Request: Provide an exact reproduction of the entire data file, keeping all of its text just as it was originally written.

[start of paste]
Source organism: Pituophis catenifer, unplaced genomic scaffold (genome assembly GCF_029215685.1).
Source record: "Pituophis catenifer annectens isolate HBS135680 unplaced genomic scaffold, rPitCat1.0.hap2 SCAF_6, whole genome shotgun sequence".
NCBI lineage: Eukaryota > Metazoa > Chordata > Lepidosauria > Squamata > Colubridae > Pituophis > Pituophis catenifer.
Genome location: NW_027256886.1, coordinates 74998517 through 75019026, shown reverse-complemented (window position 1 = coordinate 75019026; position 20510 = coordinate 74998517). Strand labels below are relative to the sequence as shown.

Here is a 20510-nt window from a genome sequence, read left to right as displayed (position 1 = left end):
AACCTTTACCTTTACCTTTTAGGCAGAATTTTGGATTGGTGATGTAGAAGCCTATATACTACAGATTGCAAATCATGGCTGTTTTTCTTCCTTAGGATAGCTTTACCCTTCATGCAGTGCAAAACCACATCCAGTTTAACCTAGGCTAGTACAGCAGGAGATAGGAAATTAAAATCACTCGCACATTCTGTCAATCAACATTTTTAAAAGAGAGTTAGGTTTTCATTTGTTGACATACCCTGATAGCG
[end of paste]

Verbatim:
Source organism: Pituophis catenifer, unplaced genomic scaffold (genome assembly GCF_029215685.1).
Source record: "Pituophis catenifer annectens isolate HBS135680 unplaced genomic scaffold, rPitCat1.0.hap2 SCAF_6, whole genome shotgun sequence".
NCBI lineage: Eukaryota > Metazoa > Chordata > Lepidosauria > Squamata > Colubridae > Pituophis > Pituophis catenifer.
Genome location: NW_027256886.1, coordinates 74998517 through 75019026, shown reverse-complemented (window position 1 = coordinate 75019026; position 20510 = coordinate 74998517). Strand labels below are relative to the sequence as shown.

Here is a 20510-nt window from a genome sequence, read left to right as displayed (position 1 = left end):
AACCTTTACCTTTACCTTTTAGGCAGAATTTTGGATTGGTGATGTAGAAGCCTATATACTACAGATTGCAAATCATGGCTGTTTTTCTTCCTTAGGATAGCTTTACCCTTCATGCAGTGCAAAACCACATCCAGTTTAACCTAGGCTAGTACAGCAGGAGATAGGAAATTAAAATCACTCGCACATTCTGTCAATCAACATTTTTAAAAGAGAGTTAGGTTTTCATTTGTTGACATACCCTGATAGCG